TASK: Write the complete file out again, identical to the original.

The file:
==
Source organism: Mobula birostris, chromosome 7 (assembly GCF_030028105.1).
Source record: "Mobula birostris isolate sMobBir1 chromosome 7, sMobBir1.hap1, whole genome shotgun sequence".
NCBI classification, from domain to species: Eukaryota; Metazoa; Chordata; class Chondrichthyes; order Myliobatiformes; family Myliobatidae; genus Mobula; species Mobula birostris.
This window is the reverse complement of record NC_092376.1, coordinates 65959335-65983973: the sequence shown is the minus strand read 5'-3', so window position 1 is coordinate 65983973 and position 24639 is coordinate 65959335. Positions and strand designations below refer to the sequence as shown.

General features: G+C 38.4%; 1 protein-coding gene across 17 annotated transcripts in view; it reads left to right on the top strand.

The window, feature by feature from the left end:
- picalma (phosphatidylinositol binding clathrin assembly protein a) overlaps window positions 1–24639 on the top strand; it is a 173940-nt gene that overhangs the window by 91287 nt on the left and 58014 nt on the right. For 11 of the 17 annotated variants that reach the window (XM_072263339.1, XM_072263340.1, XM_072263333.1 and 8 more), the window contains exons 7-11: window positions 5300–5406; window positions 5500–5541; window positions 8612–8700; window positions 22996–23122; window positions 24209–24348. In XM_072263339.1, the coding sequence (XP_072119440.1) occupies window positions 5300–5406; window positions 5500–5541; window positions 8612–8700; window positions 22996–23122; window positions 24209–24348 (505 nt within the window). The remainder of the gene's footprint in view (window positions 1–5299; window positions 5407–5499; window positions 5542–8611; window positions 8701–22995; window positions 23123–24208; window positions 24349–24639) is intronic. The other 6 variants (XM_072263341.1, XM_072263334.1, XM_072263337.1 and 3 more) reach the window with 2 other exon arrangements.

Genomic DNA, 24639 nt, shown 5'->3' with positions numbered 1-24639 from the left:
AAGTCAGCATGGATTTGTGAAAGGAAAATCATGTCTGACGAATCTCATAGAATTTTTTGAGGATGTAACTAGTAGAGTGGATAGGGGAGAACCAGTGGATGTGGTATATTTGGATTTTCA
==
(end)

Source organism: Mobula birostris, chromosome 7 (assembly GCF_030028105.1).
Source record: "Mobula birostris isolate sMobBir1 chromosome 7, sMobBir1.hap1, whole genome shotgun sequence".
NCBI classification, from domain to species: Eukaryota; Metazoa; Chordata; class Chondrichthyes; order Myliobatiformes; family Myliobatidae; genus Mobula; species Mobula birostris.
This window is the reverse complement of record NC_092376.1, coordinates 65959335-65983973: the sequence shown is the minus strand read 5'-3', so window position 1 is coordinate 65983973 and position 24639 is coordinate 65959335. Positions and strand designations below refer to the sequence as shown.

General features: G+C 38.4%; 1 protein-coding gene across 17 annotated transcripts in view; it reads left to right on the top strand.

The window, feature by feature from the left end:
- picalma (phosphatidylinositol binding clathrin assembly protein a) overlaps window positions 1–24639 on the top strand; it is a 173940-nt gene that overhangs the window by 91287 nt on the left and 58014 nt on the right. For 11 of the 17 annotated variants that reach the window (XM_072263339.1, XM_072263340.1, XM_072263333.1 and 8 more), the window contains exons 7-11: window positions 5300–5406; window positions 5500–5541; window positions 8612–8700; window positions 22996–23122; window positions 24209–24348. In XM_072263339.1, the coding sequence (XP_072119440.1) occupies window positions 5300–5406; window positions 5500–5541; window positions 8612–8700; window positions 22996–23122; window positions 24209–24348 (505 nt within the window). The remainder of the gene's footprint in view (window positions 1–5299; window positions 5407–5499; window positions 5542–8611; window positions 8701–22995; window positions 23123–24208; window positions 24349–24639) is intronic. The other 6 variants (XM_072263341.1, XM_072263334.1, XM_072263337.1 and 3 more) reach the window with 2 other exon arrangements.

Genomic DNA, 24639 nt, shown 5'->3' with positions numbered 1-24639 from the left:
AAGTCAGCATGGATTTGTGAAAGGAAAATCATGTCTGACGAATCTCATAGAATTTTTTGAGGATGTAACTAGTAGAGTGGATAGGGGAGAACCAGTGGATGTGGTATATTTGGATTTTCA